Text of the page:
One thing that separates this gun from the full size version besides having a shorter barrel ( 3.5 inches) is the grip is smaller in circumference than the full size gun. For me it is more comfortable to shoot and carry. The width is also just a little thinner. It’s still a wide gun much like a Glock in width but is by no means uncomfortable to carry IWB. One thing that helps is the slide is angled at the top so the look is not as blocky as a Glock. Most polymer guns are truthfully not very aesthetically pleasing but I find this H&K to be a very eye pleasing gun.  This H&K also is a good natural pointer from the draw. I’ve found the Glock and a couple of other polymer frame guns to have an extreme  grip angle which doesn’t lend itself to pointing very well.
   Disassembly is simple and is pretty normal. You retract the slide about one half inch and push the slide release out from right to left. After removing the slide release the slide is simply pulled forward off the rails. As with most polymer guns this one has four points of contact with the slide which are steel inserts placed into the polymer frame. That’s all there is to it. Reassemble in reverse. The frame also has accommodation for a light mounted on the front light rail. A compact version such as the Insight Technology M3 or M6 light with or without a laser. These lights put out 125 lumens of a bright well focused beam. This is a very handy accessory for a home protection gun.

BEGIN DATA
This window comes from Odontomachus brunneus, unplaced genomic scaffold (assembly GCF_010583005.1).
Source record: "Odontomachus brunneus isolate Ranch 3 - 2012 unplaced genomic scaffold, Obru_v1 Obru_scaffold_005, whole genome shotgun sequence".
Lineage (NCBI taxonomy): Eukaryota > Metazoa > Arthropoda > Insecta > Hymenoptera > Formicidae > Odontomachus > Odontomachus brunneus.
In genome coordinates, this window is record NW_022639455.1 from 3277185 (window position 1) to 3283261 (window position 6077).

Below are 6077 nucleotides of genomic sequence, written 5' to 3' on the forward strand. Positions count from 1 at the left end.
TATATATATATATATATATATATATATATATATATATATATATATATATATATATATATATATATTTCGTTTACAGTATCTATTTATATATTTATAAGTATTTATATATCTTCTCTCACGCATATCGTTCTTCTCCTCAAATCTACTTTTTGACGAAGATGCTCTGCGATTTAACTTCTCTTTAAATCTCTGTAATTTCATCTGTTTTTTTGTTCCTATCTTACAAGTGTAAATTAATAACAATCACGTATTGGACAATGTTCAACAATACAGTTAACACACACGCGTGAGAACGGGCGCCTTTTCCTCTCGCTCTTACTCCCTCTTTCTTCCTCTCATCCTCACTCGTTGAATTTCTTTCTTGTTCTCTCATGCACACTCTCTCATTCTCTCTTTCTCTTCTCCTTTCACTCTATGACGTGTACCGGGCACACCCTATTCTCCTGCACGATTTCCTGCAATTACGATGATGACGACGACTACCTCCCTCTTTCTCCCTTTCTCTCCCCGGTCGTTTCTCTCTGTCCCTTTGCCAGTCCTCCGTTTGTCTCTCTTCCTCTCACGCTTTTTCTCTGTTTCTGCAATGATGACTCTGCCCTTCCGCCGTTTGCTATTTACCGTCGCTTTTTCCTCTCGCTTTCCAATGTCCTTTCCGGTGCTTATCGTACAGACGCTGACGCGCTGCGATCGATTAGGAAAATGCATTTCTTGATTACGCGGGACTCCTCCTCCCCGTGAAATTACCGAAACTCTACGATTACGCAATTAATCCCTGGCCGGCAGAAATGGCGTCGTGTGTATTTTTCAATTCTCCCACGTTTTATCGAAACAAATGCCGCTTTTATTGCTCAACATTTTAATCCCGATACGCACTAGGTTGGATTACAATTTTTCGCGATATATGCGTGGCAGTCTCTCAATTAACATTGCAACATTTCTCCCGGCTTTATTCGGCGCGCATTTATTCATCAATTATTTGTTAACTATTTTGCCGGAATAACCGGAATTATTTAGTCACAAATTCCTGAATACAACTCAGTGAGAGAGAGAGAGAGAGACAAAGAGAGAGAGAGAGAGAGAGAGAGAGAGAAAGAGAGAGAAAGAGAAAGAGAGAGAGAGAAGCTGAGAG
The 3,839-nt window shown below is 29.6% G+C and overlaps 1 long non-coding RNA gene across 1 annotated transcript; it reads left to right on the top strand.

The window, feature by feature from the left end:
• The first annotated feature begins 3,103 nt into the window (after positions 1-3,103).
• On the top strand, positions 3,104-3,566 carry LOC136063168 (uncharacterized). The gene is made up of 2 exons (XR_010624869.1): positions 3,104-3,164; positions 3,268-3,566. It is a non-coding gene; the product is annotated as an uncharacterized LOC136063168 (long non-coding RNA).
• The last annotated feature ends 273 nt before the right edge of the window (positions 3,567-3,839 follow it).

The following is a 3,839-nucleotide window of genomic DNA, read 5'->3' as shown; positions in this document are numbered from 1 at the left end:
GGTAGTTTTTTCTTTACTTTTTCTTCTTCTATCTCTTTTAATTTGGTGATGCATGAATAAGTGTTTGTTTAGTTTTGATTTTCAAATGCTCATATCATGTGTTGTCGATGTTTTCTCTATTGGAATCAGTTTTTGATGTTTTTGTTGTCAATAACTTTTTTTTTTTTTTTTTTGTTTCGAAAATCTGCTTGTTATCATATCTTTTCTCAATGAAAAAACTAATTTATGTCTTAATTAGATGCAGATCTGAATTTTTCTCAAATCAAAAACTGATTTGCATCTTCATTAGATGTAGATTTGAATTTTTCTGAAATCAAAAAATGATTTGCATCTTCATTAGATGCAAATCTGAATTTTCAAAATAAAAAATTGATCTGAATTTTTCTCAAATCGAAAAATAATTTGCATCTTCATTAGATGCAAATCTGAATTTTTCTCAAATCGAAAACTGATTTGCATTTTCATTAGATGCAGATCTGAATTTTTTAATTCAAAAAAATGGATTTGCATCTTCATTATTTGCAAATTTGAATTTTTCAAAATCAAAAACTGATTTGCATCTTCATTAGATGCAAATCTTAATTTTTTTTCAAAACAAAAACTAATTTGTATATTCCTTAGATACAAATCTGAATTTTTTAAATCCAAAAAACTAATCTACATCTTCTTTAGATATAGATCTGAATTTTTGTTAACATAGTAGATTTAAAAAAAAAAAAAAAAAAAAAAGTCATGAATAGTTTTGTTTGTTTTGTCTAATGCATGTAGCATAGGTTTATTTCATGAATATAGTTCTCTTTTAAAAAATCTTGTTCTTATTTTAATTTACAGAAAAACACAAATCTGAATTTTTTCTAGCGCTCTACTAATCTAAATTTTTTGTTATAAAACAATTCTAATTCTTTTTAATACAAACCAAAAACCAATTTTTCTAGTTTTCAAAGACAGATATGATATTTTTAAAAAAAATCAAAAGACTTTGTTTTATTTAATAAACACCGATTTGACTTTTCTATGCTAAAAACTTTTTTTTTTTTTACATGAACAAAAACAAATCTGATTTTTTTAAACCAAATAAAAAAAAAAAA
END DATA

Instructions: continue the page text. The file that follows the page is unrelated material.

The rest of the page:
As far as 40 cal ammo is concerned I use a couple of different types. One is the Cor Bon Powr’Ball. This is a 135 grn bullet at 1395 fps and 526 fp of energy. This is one smokin round! This Cor Bon load is the one that uses a polymer plug to fill the hollowpoint. This serves two purposes. The first is for more reliable feeding while the second is that when the bullet strikes a target the plug is driven back which ensures the bullet expands rapidly while giving you 12 to 14 inches of penetration which is optimal for self defense use. The other load I have used is the Winchester Ranger “T” LEO only load that is the updated Black Talon round which of course is no longer evil black since the original black coated bullet upset so many liberals. This is a 165 grn load at a little over 1100 fps and 476 fp of energy. This round expands very well and shows the usual petal type leaf edges after expansion. A very effective load that is a very popular round with law enforcement.